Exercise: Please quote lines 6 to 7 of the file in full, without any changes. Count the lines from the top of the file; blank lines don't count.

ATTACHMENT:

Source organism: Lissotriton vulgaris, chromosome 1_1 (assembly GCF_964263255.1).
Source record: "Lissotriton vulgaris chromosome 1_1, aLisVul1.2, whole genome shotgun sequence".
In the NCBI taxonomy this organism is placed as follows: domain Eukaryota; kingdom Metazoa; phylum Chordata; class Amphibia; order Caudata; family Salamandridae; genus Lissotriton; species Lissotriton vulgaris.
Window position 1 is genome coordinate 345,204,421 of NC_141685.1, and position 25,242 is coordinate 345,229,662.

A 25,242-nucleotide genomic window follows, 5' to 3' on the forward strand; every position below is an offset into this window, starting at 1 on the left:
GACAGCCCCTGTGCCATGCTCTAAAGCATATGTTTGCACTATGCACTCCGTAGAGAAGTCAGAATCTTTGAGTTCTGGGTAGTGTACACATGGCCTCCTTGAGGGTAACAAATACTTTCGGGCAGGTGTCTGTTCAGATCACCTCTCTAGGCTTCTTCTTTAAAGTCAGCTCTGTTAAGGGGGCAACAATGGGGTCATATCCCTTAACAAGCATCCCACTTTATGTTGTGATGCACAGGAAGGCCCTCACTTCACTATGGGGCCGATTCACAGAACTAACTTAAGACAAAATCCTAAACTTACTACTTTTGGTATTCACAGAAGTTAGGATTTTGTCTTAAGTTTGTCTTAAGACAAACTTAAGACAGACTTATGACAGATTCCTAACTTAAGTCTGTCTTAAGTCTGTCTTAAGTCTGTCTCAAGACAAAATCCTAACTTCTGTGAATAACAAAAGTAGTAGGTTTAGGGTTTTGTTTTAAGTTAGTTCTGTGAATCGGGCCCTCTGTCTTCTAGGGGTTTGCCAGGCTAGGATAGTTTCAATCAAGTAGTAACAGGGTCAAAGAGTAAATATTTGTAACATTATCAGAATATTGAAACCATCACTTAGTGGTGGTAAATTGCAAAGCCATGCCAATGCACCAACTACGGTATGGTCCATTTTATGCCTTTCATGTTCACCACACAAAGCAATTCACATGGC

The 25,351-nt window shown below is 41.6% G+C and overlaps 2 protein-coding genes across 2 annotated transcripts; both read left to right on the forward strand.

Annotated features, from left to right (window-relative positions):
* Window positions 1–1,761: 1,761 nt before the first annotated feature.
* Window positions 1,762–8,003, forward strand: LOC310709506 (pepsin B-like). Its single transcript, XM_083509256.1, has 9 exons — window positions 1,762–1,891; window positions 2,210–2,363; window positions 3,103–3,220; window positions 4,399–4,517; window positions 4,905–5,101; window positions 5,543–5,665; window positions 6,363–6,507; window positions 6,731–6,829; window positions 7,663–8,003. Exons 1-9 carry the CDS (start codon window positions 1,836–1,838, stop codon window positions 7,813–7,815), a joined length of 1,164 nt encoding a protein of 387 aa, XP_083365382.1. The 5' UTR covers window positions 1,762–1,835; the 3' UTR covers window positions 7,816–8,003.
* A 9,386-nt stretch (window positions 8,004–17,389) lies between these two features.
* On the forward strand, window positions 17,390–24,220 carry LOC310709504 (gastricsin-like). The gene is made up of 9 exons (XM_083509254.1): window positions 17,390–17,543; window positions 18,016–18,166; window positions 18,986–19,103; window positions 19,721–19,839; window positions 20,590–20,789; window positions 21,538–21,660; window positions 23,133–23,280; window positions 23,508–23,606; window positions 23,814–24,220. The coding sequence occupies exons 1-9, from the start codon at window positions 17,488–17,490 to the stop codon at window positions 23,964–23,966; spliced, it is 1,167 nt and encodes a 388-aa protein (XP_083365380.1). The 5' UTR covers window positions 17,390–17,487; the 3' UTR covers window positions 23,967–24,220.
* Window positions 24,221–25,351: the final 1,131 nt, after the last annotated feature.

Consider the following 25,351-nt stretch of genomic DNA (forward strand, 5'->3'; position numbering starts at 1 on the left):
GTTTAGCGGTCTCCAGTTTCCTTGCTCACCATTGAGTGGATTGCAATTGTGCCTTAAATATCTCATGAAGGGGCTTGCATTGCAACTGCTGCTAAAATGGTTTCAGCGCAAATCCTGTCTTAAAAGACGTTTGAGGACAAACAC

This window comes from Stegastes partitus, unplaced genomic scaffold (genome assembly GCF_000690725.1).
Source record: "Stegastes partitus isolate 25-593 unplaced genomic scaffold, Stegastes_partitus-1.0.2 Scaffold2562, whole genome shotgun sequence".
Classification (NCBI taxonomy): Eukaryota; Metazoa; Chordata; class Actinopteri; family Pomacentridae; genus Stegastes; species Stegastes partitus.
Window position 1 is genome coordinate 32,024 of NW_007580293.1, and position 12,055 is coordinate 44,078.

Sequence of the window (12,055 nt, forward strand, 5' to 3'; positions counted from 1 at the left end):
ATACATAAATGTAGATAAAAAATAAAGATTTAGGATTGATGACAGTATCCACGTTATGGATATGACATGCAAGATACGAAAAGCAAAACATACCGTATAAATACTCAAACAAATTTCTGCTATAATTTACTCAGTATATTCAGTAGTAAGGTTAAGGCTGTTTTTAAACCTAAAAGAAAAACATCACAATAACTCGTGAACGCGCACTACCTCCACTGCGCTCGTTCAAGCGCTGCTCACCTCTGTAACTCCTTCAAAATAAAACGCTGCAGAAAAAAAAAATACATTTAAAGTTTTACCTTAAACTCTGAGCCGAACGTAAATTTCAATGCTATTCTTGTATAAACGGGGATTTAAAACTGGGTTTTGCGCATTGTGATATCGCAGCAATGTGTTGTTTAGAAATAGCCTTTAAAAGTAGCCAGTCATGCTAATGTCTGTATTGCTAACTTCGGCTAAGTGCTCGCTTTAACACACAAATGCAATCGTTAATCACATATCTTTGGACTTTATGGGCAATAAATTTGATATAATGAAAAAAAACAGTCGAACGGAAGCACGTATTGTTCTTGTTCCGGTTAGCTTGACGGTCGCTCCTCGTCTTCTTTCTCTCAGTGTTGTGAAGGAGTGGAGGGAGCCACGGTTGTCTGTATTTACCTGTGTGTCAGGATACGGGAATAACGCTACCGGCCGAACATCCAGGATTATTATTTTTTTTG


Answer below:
GACAGCCCCTGTGCCATGCTCTAAAGCATATGTTTGCACTATGCACTCCGTAGAGAAGTCAGAATCTTTGAGTTCTGGGTAGTGTACACATGGCCTCCTTGAGGGTAACAAATACTTTCGGGCAGGTGTCTGTTCAGATCACCTCTCTAGGCTTCTTCTTTAAAGTCAGCTCTGTTAAGGGGGCAACAATGGGGTCATATCCCTTAACAAGCATCCCACTTTATGTTGTGATGCACAGGAAGGCCCTCACTTCACTATGGGGCCGATTCACAGAACTAACTTAAGACAAAATCCTAAACTTACTACTTTTGGTATTCACAGAAGTTAGGATTTTGTCTTAAGTTTGTCTTAAGACAAACTTAAGACAGACTTATGACAGATTCCTAACTTAAGTCTGTCTTAAGTCTGTCTTAAGTCTGTCTCAAGACAAAATCCTAACTTCTGTGAATAACAAAAGTAGTAGGTTTAGGGTTTTGTTTTAAGTTAGTTCTGTGAATCGGGCCCTCTGTCTTCTAGGGGTTTGCCAGGCTAGGATAGTTTCAATCAAGTAGTAACAGGGTCAAAGAGTAAATATTTGTAACATTATCAGAATATTGAAACCATCACTTAGTGGTGGTAAATTGCAAAGCCATGCCAATGCACCAACTACGGTATGGTCCATTTTATGCCTTTCATGTTCACCACACAAAGCAATTCACATGGC

The 25,351-nt window shown below is 41.6% G+C and overlaps 2 protein-coding genes across 2 annotated transcripts; both read left to right on the forward strand.